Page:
CERN’s ATLAS experiment has measured the quantum entanglement of top quarks, the most massive fundamental particles, at the highest energy yet, 12 orders of magnitudes (one trillion times) higher than standard entanglement experiments.
Quantum entanglement is a property that we do not experience at our level of reality. It is very much in the domain of the smallest players in the universe. When particles are entangled, they can only be understood as part of a single state and not as individuals anymore. So if something affects one, the other will be instantaneously affected, even if it was on the other side of the universe. This might seem a violation of special relativity and the finiteness of the speed of light but it isn’t, although Einstein was very bothered by it and called it “spooky action at a distance.”
But it's not spooky, it's actually a very useful quality that underpins the future of quantum computers and communications, though certainly not at the energy achieved at CERN. Some of the top quarks created in particle collisions form in pairs that are entangled and it is these that the ATLAS experiment has been studying, using data collected between 2015 and 2018.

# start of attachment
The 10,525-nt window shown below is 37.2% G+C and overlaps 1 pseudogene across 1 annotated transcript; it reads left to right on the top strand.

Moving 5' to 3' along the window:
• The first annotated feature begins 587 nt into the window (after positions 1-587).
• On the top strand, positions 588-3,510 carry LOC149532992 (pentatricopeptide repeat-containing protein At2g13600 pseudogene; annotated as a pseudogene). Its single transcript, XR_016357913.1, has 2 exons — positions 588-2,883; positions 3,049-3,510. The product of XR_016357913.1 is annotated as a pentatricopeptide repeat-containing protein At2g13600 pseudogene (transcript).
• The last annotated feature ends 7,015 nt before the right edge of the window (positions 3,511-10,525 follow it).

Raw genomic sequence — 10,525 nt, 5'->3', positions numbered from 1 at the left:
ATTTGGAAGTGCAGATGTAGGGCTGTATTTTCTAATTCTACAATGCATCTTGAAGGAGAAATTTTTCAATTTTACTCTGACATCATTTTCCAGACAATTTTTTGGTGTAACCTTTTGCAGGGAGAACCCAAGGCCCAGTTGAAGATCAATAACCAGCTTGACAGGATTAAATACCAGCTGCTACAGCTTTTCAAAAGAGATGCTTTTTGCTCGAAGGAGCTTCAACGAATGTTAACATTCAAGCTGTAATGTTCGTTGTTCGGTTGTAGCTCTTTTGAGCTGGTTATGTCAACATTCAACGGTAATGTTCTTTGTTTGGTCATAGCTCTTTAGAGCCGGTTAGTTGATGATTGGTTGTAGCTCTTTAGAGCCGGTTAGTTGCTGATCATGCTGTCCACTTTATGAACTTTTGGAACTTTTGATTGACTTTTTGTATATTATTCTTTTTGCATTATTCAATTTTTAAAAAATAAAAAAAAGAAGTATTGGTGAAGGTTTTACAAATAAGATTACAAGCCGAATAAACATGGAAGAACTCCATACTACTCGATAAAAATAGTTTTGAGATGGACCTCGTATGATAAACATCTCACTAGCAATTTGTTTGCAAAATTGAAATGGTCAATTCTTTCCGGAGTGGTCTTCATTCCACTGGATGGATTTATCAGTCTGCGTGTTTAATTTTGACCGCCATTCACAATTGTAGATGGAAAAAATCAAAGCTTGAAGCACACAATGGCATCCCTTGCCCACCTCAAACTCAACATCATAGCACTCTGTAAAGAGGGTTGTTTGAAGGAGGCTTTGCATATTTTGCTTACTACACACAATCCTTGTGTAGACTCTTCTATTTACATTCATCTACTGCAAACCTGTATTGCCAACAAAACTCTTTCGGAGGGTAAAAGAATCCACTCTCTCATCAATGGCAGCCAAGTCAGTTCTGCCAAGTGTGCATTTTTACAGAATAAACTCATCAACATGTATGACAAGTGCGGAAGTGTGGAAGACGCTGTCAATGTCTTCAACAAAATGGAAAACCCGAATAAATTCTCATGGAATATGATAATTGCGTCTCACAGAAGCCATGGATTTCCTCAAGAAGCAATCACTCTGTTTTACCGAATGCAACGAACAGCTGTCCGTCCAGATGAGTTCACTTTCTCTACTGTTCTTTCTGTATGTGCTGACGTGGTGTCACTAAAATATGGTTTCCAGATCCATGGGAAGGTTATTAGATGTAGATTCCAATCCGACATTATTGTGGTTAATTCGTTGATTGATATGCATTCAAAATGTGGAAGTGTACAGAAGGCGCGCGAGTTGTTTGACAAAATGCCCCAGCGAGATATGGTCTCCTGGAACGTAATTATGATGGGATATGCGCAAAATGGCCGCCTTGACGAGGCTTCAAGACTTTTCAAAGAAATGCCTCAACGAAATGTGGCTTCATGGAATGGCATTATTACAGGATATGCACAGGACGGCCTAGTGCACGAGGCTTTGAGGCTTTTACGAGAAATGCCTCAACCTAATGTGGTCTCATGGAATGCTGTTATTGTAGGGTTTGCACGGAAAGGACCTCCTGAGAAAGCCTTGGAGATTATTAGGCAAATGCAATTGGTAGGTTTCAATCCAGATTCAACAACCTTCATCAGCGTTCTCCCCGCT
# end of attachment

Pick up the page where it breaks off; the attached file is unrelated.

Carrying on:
Top quarks are very weird. They are fundamental particles, like a heavier cousin of the up quark found inside protons and neutrons, the particles that make up all the atoms in existence. They are so heavy that they have the same mass as a caffeine molecule. But you wouldn’t get a kick from the top quark. It is unstable and decays too quickly. It disappears in 5×10−25 seconds.
That time frame is incredibly small. That interval is to one second like one second is to 100 million times the age of the universe. That is so short that it can’t decay into particles made of quarks (the so-called hadrons) and allows physicists to test indirectly many properties of the standard model of particle physics, such as the mass of the Higgs boson.
All of those tests are done by looking at the decay products, the particles that are created in the aftermath of the top-quark pairs coming into existence. The team managed to measure a degree of entanglement that could not be explained if the quarks were not entangled, with a precision that exceeded the golden standard for particle physics.
The results were presented at the ATLAS conference on September 28.